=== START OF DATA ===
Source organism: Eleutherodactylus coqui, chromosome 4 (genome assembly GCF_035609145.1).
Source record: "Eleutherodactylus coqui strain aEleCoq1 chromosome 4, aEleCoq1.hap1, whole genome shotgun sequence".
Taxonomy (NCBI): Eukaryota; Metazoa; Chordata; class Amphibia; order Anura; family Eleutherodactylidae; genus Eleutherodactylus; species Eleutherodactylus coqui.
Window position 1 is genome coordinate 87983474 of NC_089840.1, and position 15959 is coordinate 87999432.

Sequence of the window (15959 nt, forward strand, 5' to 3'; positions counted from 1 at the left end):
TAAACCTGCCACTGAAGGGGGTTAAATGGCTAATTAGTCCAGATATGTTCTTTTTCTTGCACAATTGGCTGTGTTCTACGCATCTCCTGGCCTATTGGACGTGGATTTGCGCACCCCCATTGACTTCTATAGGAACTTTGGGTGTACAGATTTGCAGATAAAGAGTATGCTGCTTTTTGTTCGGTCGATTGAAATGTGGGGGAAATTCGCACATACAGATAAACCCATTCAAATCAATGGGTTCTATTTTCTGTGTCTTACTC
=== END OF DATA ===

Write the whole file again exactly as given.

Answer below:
Source organism: Eleutherodactylus coqui, chromosome 4 (genome assembly GCF_035609145.1).
Source record: "Eleutherodactylus coqui strain aEleCoq1 chromosome 4, aEleCoq1.hap1, whole genome shotgun sequence".
Taxonomy (NCBI): Eukaryota; Metazoa; Chordata; class Amphibia; order Anura; family Eleutherodactylidae; genus Eleutherodactylus; species Eleutherodactylus coqui.
Window position 1 is genome coordinate 87983474 of NC_089840.1, and position 15959 is coordinate 87999432.

Sequence of the window (15959 nt, forward strand, 5' to 3'; positions counted from 1 at the left end):
TAAACCTGCCACTGAAGGGGGTTAAATGGCTAATTAGTCCAGATATGTTCTTTTTCTTGCACAATTGGCTGTGTTCTACGCATCTCCTGGCCTATTGGACGTGGATTTGCGCACCCCCATTGACTTCTATAGGAACTTTGGGTGTACAGATTTGCAGATAAAGAGTATGCTGCTTTTTGTTCGGTCGATTGAAATGTGGGGGAAATTCGCACATACAGATAAACCCATTCAAATCAATGGGTTCTATTTTCTGTGTCTTACTC